In the context of our discussion, I would put think that expecting the unexpected or thinking outside the box as thinking magically rather than magical thinking. For me at least, magical thinking has the implication of being unrealistic, whereas thinking magically would be more like what you're speaking about, being receptive to the unexpected or thinking outside the box. 

Paula: the belief you are the cause of an outcome. 

Well, now, that's really interesting. There is a verse in the Bhagavad Gita that corresponds to what you've said here. That under the influence of false ego, someone may think I am the doer of activities. I am making things happen when in fact, what's really happening is the interactions of the qualities of material nature are making things happen. So from a standpoint of spiritual knowledge, a really interesting way to think about magical thinking, or that the whole idea that we are making things happen is magical thinking. Thank you so much for that. 

From Jane: I think the same about magical thinking, wishful thinking, and I feel like it's usually used derogatorily. 

Yes, I tend to agree that that phrase magical thinking versus thinking magically is tends to have a derogatory aspect. 

From Danielle… Danielle, thanks for being here… Magical thinking. Divinely connected. 

Again, thinking about our connection to divinity or how things are divinely connected in the world, I might phrase that as thinking magically: acknowledging magic in the world as opposed to wishful thinking or magical thinking if we were to make those synonyms. 

Another from the chat: is this a play on words? Magical thinking. Sounds like manifestation, like expanding one's awareness. It’s an exploration of a subtlety. A nuance in phraseology. You may argue that I am splitting hairs here a little bit. But because the phrase magical thinking, as someone else pointed out, is usually, used in a way of your thinking unrealistically. That's the distinction I'm making between magical thinking being unrealistic and thinking magically seeing magic in the world or being receptive to magic. 

So thinking magically would be my idea of, expanding one's awareness. Being open to an awareness of how magic manifests in the world and in our lives. 

Krista: the Cambridge dictionary says the use of special powers to make things happen that would usually be impossible. 

I think of magic as something an unexplainable, essentially magical thinking could be more ritualistic. Like if I wear my lucky socks, my hockey team will win, for example. Yeah. I don't know how much how prevalent it is in hockey, but in baseball, oh my goodness. There's like a zillion superstitions that baseball players have, you know, about, what they have to do when they come to the plate or what they do when they're if they're the pitcher.  Sporting events are famous for, uh, all, all manner of what I would call magical thinking.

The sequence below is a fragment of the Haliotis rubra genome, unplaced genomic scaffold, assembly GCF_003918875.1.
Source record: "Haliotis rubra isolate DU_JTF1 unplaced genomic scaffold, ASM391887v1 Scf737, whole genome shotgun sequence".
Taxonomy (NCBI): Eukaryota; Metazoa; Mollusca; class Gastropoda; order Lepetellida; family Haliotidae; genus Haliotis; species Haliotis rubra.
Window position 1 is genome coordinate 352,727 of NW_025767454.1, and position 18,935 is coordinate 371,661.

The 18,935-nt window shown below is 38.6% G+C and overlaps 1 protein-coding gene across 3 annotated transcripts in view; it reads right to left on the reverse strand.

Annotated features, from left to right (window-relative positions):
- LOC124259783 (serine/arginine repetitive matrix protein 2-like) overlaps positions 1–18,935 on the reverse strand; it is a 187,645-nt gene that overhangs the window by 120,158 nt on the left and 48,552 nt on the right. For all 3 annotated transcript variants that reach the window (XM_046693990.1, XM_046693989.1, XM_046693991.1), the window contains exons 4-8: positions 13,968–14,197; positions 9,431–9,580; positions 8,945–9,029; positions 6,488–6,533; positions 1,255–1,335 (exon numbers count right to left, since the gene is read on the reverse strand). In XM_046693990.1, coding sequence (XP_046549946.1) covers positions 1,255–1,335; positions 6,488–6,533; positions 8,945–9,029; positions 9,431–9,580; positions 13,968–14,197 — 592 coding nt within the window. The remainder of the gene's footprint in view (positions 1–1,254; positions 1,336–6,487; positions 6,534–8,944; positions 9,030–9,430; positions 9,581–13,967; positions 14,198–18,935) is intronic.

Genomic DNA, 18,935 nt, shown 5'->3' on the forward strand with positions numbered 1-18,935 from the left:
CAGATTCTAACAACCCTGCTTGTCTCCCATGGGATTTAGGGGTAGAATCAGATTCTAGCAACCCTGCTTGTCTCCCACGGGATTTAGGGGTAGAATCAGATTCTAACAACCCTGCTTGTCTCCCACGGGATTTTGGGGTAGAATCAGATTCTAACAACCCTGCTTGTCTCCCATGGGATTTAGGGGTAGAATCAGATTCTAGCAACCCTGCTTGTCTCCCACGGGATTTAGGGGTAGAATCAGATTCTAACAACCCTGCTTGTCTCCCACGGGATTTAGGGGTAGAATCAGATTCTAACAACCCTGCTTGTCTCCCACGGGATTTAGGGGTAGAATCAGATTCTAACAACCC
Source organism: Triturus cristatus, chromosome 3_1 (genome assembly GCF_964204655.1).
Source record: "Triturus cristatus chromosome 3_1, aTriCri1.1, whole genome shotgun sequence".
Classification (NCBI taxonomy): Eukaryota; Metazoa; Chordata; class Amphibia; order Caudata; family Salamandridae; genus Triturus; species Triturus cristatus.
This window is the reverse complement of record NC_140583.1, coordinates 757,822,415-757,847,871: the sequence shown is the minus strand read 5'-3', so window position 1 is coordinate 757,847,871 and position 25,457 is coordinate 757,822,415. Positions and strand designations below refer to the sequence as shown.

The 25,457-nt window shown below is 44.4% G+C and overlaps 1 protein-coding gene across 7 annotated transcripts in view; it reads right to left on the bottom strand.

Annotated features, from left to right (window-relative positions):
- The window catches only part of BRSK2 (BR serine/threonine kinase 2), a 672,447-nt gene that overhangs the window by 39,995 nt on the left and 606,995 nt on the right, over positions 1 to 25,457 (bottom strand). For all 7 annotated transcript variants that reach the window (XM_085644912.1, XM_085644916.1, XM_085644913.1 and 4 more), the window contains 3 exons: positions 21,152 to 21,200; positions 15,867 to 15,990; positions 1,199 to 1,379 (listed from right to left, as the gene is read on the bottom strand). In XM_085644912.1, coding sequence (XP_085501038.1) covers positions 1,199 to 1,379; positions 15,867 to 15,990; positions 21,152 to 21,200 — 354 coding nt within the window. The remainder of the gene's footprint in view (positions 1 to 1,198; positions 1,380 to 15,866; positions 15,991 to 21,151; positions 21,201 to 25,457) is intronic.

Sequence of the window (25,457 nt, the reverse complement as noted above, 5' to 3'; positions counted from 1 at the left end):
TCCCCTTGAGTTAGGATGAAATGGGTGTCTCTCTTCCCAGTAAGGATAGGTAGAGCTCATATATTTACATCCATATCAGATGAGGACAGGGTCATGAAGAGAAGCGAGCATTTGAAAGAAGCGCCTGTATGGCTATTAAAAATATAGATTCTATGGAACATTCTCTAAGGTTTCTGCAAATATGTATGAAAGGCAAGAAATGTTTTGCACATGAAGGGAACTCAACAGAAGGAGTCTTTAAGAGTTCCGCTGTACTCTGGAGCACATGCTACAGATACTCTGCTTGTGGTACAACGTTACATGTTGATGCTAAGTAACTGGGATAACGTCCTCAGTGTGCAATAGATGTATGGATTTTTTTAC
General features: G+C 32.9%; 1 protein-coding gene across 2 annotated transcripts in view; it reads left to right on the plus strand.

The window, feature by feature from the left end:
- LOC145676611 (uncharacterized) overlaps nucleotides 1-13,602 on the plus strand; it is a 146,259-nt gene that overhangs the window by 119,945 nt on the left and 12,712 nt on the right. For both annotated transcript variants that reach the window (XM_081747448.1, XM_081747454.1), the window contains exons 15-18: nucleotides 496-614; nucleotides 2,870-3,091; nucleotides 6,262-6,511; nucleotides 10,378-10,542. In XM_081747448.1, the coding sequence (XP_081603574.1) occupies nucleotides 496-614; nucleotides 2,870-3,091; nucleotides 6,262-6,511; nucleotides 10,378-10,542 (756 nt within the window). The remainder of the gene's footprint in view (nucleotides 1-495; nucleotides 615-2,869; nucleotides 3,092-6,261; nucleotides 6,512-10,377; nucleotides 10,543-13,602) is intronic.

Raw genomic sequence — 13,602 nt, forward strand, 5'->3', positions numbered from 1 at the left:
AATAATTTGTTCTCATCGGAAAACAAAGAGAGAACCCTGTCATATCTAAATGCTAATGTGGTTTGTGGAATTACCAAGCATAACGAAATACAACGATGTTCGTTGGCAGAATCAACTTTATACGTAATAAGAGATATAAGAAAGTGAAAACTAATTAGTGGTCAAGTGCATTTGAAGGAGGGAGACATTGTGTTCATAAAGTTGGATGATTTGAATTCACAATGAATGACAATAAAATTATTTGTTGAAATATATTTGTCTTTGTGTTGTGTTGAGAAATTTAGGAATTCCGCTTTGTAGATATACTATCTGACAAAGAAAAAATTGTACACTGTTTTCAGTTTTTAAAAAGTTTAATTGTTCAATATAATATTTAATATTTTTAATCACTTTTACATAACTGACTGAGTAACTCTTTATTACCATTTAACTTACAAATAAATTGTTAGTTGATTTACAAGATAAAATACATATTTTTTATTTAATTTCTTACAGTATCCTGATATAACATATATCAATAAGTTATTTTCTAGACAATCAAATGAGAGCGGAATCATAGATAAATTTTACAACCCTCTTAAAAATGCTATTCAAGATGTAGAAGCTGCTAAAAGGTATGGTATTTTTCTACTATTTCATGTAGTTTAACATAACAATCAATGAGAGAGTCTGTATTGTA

I want to recognize two more messages in the chat from Celeste. I always think of the book the year, if magically thinking the idea that we wish for something different and we keep rewinding it in our mind. If only this or that. 

And Jennifer: for me, magical thinking symbolizes passive wishing where thinking magically implies action-oriented thoughts. Yeah. And Celeste agrees and someone else has a thumbs up. That's a great way, I think, to distinguish between magical thinking and thinking magically. Because thinking magically implies that not only receptivity, but also taking action. Yeah. Thank you so much for that. 

Okay, Annie. Go ahead.

ANNIE:  My thoughts and some of this based on experiential work and women's spirituality. We've talked about it in terms of intentional raising and focusing of energy. 

HARI-KIRTANA DAS: Yeah, that's a good point. You know, when we speak about energy, we're talking about something metaphysical, something that you can't measure in any kind of naturalistic way. And when we engage in spiritual practices or even just metaphysical practices involving the movement of energy, we have that experience. That's really pretty undeniable. 

So anything that involves the technology of metaphysics, of moving something that cannot be measured within the five general physical elements of solids, liquids, radiance, gases and space. Certainly the natural sciences might consider that magic. This is one of the reasons why modern psychology works very hard to create creations to biology, chemistry and sociology because as a standalone metaphysical phenomenon, psychology doesn't even really count as a real science in the court of Scientific Judgment. Yeah. Thank you very much for that. 

Lulu. Go ahead.

LULU: I'm actually going to echo on that and what Jennifer said, because the difference between thinking and then the thing that you're thinking about is that there's cognition involved. So then that cognition is helping you either have a behavior or make a decision or do something. So I like to think of it as like the magician card from the tarot. Um, it like symbolizes having like all the tools that you need and then like picking the tool that's going to be appropriate for the given situation. So that's that was my thought.